One of the main ways journalists gain credibility is by quoting accurate sources and statistics. They go out and find the experts who know best. They go out and find the people with first-hand experience. They find the studies and reports that are not widely known and ask questions about the their veracity.
Well that happens in a perfect world. We do not live in a perfect world and there is make gray area when it comes to reporting, especially reporting on deadline. Reporters should not throw the aforementioned guidelines listed above to the wind, but they should work within reason with them.
Obviously in small-town Humboldt it is hard to find experts on convoluted topics like money laundering or even free speech law (I had to call the ACLU in Sacramento for this story).
Sourcing is a tricky subject because not only are you, as the reporter, supposed to find the very best people to talk to, you must get them “on the record.” Anonymous sourcing seems to be in vogue right now in many national news services. This can be problematic because it makes the reader put a whole lot of trust in not only the news institution, but also the reporter.
The Online News Association has a set guideline for reporters when it comes to uses anonymous sources. “We ask sources who don’t want to speak for the record if they can provide documentation of what they tell us, or if they can refer us to other sources who might speak for the record or provide documentation,” their guidelines read.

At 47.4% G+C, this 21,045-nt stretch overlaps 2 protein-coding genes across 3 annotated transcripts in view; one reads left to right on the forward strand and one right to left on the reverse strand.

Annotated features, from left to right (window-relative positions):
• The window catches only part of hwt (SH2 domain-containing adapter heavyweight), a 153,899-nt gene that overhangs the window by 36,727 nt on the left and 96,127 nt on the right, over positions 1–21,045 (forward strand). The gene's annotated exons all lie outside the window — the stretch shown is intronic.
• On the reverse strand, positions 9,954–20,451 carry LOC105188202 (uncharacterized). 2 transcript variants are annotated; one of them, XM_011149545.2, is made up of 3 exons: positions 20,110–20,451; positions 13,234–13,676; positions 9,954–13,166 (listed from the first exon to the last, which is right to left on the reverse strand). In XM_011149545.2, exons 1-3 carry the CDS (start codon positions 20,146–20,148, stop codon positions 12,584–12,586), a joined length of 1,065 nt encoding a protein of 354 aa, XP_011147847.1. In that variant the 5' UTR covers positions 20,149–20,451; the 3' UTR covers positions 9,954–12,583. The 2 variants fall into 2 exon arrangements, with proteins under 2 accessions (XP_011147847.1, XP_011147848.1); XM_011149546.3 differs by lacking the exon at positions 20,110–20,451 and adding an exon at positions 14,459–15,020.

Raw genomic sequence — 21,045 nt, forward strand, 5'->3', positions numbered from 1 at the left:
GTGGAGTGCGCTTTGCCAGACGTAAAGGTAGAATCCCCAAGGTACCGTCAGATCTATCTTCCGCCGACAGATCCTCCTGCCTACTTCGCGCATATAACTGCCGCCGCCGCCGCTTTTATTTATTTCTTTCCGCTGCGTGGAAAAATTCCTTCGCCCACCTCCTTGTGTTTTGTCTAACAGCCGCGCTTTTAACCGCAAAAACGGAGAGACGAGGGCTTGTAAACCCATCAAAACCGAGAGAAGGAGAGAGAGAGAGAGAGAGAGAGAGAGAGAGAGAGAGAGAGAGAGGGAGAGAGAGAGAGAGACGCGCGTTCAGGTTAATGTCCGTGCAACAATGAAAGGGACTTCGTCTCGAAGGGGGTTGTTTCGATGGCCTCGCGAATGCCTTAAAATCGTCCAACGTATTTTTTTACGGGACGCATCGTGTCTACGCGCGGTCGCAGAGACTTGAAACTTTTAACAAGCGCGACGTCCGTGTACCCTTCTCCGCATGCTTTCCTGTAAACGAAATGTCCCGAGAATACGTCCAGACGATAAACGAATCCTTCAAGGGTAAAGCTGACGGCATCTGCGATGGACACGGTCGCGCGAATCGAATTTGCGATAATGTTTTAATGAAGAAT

While this may work for them, it is different in practice. In small towns even the hint of knowledge of something can tip off law enforcement or employers to the anonymous source. Because of this, I am willing to initially grant anonymity to a source, but work them diligently to go on the record. I remind them that there is no guarantee that their identity will remain anonymous given the way small towns work, but I do promise them that I will not reveal their identity.
Another key part to media ethics to consider from the ONA guidelines is Political Activity by Staff. The ONA guidelines state: “We encourage disclosure statements by individual staff members (for organizations that allow allow political involvement.)”
This also works in theory and actually pretty well in practice too—if you can stay off of social media :). I think it is important that as a reporter, you try to stay away from being outwardly vocal about your political affiliations. I think that although it is popular to be extremely critical of the people in power now, that will soon go out of fashion and the public will want a reporting staff that is not so outwardly vocal about their political opinions.